Iola leaders under fire over new commission

opinions

March 8, 2010 - 12:00 AM

Iola commissioners have been put on trial as of late.
Their decision to ask for a vote to weigh public sentiment as to what the commission’s new size should be has rankled many. Last year’s 2-to-1 decision to disband the current commission style was seen by some as a vote for an eight-member council and a mayor. That option will be en-forced only if the commissioners decide  be-tween now and next year to sit on their hands and not act on the issue.
The April 6 vote could be the final say, if commissioners choose to act on it.
The vote can not be made binding because, for one thing, it proposes three scenarios and is not an either/or option.
What makes the matter even more confusing is the possibility of still another vote if enough of the public is dissatisfied with the commission’s ensuing action following the vote and petitions for a final-final vote.
Our three commissioners have been publicly maligned for the cumbersome process.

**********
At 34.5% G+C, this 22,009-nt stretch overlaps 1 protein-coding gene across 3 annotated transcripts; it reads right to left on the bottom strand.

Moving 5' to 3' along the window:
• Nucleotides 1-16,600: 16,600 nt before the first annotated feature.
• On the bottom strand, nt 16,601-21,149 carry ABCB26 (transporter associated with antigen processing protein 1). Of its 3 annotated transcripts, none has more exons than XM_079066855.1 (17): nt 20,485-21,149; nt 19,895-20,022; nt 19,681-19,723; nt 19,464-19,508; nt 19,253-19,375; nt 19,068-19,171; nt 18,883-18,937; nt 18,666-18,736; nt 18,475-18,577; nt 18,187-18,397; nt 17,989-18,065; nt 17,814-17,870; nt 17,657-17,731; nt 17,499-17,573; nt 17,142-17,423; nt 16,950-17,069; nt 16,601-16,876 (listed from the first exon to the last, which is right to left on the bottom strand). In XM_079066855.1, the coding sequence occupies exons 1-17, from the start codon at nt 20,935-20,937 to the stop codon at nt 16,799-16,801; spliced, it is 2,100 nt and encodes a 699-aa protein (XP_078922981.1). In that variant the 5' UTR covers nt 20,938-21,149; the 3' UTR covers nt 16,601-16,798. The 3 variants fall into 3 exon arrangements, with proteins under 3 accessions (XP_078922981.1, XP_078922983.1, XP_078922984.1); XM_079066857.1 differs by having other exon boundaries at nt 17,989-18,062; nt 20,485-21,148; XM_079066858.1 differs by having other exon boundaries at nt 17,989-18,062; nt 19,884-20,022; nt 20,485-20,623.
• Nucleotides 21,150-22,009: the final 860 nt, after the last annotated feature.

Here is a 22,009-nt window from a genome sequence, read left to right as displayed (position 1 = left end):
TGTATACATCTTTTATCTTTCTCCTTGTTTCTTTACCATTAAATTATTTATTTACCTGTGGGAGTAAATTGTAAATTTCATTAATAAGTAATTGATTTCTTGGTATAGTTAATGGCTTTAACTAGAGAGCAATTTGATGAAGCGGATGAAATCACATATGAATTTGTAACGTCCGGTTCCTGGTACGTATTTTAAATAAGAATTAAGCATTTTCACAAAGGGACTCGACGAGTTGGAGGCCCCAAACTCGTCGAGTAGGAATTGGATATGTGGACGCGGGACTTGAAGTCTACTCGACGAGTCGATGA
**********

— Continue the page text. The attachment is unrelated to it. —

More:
Suspicious minds infer the hesitancy as an un-willingness to relinquish the power held by so few.
Their inaction since the vote, and more recently on an advisory committee’s recommendation, has made them appear, at best, tone deaf to a public clamoring for change.
Others see next month’s vote as a necessary continuation of the process begun with last year’s vote.
Truth is, they’ve had the power all along to change the size of the governing body, but until last year’s referendum, never opted to do so.

THE ISSUE has divided the town into a them-and-us mentality; a microcosm of what’s happening across the country at large. A land with 300 million people can weather, if not thrive, because of diversity of opinion. But for a small town like Iola, the divisiveness can be de-structive.
We all can help mend the rift by doing two things:
* Vote in the April 6 election for your desired size of a city commission — be it for a four-, six -or eight-member body, plus a mayor; and,
* Rally qualified citizens to run for office.
Whatever the outcome of the vote, the next council will be almost double if not triple in size.
That demands a much larger pool of candidates. That the new council will meet in the evenings should eliminate a barrier that has prevented many from throwing their hats into the ring.
Iola’s future depends on good leadership. We’ve been fortunate we’ve been in good hands these many years.
We can continue on a progressive path by electing those who hold Iola as dear as their own family. If you’re not registered to vote, do so now to give your voice to Iola’s future.

— Susan Lynn

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